IP rights, especially copyright, can be a critical issue for NFTs if the underlying assets involve artworks, photographic works, musical works and recordings. NFT creators or issuers would need to obtain the necessary licences or authorisation from the IP owners before issuing any NFT.
The NFT marketplace operators may need to conduct relevant checks to mitigate the associated risks. It is important to ensure under the NFT and marketplace terms that NFT holders hold and exercise relevant rights and use of the NFT, and that they would not infringe upon any third-party rights, specifically IP rights.
Metaverse and NFTs
Metaverse, a term that combines the prefix “meta”, meaning beyond, and “universe”, generally refers to highly interactive virtual worlds or digital spaces that can be accessed with technologies such as augmented reality (AR) or virtual reality (VR) and specific devices, such as VR headsets, AR glasses, etc. NFTs are perceived as a crucial element of it.
For example, in traditional gaming, players pay to buy in-game assets, while most in-game assets are merely licensed to players and can even be revoked by publishers. Some industry players believe that this can be addressed by tokenising the in-game assets and creating gaming NFTs so that the concept of portable game assets – in-game assets that can be brought off the game or transferred across multiple platforms – can be made possible.
From a legal perspective, if this is the real intention of the game publisher, then the publisher might need first to amend the terms applying to the game so that an NFT purchaser may really “own” the underlying game asset, depending on the structure of the NFTs. Also, as the original game assets are subject to the applicable terms and licences granted by the publishers, an agreement between publishers may be needed to allow the game assets to be portable or transferable between different platforms, or between games.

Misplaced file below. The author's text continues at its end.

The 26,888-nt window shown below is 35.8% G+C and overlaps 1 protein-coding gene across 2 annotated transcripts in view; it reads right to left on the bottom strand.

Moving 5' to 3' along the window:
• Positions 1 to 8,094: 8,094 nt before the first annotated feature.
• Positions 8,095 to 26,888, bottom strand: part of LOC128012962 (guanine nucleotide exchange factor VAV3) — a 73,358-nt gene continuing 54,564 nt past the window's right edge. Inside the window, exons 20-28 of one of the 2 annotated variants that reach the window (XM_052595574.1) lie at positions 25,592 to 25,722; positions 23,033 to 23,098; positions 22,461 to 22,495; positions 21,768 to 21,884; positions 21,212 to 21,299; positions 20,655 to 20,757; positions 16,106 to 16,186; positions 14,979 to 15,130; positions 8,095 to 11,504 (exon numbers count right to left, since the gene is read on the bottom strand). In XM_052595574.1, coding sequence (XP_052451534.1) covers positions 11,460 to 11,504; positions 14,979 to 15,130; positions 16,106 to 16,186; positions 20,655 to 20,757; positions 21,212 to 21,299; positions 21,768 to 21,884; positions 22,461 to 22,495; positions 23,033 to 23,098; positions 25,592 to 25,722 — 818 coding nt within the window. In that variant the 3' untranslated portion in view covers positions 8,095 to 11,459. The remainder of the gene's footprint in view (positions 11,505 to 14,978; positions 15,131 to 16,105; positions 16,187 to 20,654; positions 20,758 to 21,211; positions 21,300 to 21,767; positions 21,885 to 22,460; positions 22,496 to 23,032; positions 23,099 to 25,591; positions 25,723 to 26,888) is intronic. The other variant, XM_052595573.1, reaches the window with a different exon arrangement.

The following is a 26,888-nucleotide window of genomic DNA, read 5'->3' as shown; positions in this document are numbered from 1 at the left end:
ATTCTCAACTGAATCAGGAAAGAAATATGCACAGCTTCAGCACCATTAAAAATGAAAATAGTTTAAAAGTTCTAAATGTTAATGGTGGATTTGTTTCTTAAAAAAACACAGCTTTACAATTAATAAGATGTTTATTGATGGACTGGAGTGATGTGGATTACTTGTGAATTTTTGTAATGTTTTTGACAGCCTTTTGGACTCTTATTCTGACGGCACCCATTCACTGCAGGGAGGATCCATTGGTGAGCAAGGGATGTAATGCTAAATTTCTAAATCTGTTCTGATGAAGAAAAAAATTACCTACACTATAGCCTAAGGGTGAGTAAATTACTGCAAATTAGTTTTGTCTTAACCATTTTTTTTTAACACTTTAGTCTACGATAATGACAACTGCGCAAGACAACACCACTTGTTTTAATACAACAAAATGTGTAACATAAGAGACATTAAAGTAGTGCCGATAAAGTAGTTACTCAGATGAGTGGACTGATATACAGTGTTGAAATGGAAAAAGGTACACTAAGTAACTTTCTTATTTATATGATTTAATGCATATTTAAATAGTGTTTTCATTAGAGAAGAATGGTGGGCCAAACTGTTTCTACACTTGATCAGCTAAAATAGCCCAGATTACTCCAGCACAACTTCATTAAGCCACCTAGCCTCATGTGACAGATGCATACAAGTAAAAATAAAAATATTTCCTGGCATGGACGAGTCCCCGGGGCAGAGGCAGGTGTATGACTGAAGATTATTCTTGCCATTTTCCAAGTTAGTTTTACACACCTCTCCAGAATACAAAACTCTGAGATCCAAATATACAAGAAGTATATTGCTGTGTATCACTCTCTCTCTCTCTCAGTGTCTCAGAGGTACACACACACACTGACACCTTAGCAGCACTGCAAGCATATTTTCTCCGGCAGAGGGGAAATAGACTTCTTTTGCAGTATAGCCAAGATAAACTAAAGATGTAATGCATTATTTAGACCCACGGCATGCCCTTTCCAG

With respect to digital currency platform operators and transactions, the latest amended anti-money laundering (AML) law has brought virtual currency platforms and trade businesses into Taiwan’s regulatory regime, under which enterprises falling within the designated scope will be subject to the relevant rules applicable to financial institutions.
In April, the Executive Yuan (the cabinet) issued the AML Ruling, which interpreted the scope of enterprises in virtual currency platforms and trading businesses. The Financial Supervisory Commission (financial regulator) followed it by promulgating the regulations governing anti-money laundering and countering the financing of terrorism for enterprises of virtual currency platforms and trading businesses (AML Regulations).
According to the regulations, designated operators of crypto-asset platforms and trade businesses are required to establish internal control and audit mechanisms, reporting procedures of suspicious transactions and know your customer (KYC) procedures, among others. Both the ruling and regulations took effect in July 2021.
It is unclear whether NFT market players fall within the designated scope described under the AML Ruling. The key issue will be whether the term “virtual currency” under the ruling will also be interpreted to cover NFTs. If yes, then relevant market players, especially marketplace operators and any business operators providing NFT custody-related services, will be obliged to follow the AML Regulations and to perform the above-mentioned AML-related obligations.
The authors believe this will substantially increase the compliance cost of relevant NFT market players. Considering that, in practice, trading NFTs might involve a massive amount of money, which may to some extent justify any potential AML obligations. Industry players are well advised to follow the regulatory trends closely.